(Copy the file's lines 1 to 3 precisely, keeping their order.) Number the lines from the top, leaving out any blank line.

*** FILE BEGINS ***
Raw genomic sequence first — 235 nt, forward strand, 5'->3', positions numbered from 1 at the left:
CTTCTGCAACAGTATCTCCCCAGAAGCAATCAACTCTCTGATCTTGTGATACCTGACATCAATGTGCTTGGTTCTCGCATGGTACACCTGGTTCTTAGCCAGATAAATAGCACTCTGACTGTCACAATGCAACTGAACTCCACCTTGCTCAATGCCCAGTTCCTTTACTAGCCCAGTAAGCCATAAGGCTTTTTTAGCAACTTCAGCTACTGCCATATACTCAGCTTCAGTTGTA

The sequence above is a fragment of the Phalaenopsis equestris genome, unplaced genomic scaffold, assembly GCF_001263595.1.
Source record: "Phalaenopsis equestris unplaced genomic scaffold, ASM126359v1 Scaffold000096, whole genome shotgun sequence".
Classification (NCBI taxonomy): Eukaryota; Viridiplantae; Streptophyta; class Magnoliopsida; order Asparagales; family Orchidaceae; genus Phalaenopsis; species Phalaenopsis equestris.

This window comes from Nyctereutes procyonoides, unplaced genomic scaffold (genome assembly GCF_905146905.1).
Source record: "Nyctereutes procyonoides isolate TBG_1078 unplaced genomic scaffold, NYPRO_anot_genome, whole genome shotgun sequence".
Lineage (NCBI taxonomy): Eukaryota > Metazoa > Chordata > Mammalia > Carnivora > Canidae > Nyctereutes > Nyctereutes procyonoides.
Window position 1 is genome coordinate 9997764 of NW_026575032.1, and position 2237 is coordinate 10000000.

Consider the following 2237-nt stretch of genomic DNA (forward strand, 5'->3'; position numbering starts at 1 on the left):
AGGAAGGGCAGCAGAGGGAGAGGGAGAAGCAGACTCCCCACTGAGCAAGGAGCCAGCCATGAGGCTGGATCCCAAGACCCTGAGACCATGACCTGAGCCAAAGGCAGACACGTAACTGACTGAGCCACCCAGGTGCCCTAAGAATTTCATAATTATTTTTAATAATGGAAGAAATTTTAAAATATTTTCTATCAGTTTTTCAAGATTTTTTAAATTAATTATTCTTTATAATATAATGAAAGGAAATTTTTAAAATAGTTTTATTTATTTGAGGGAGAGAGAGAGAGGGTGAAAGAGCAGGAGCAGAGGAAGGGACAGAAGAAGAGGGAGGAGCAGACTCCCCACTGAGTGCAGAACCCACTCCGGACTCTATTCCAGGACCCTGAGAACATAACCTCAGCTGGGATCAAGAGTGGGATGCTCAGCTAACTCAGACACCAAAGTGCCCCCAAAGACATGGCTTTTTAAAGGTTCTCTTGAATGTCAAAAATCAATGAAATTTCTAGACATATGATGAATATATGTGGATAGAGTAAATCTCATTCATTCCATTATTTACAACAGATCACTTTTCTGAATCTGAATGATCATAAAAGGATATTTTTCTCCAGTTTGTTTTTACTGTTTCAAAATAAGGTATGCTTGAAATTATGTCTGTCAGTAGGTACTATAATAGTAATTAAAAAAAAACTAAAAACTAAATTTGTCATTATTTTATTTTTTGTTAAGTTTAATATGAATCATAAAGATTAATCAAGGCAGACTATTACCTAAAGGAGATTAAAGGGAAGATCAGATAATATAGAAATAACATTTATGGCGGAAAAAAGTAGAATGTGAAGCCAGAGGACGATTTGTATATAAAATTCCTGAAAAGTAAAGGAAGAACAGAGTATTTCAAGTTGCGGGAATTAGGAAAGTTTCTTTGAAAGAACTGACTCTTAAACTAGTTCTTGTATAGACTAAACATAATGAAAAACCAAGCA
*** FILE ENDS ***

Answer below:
Raw genomic sequence first — 235 nt, forward strand, 5'->3', positions numbered from 1 at the left:
CTTCTGCAACAGTATCTCCCCAGAAGCAATCAACTCTCTGATCTTGTGATACCTGACATCAATGTGCTTGGTTCTCGCATGGTACACCTGGTTCTTAGCCAGATAAATAGCACTCTGACTGTCACAATGCAACTGAACTCCACCTTGCTCAATGCCCAGTTCCTTTACTAGCCCAGTAAGCCATAAGGCTTTTTTAGCAACTTCAGCTACTGCCATATACTCAGCTTCAGTTGTA

The sequence above is a fragment of the Phalaenopsis equestris genome, unplaced genomic scaffold, assembly GCF_001263595.1.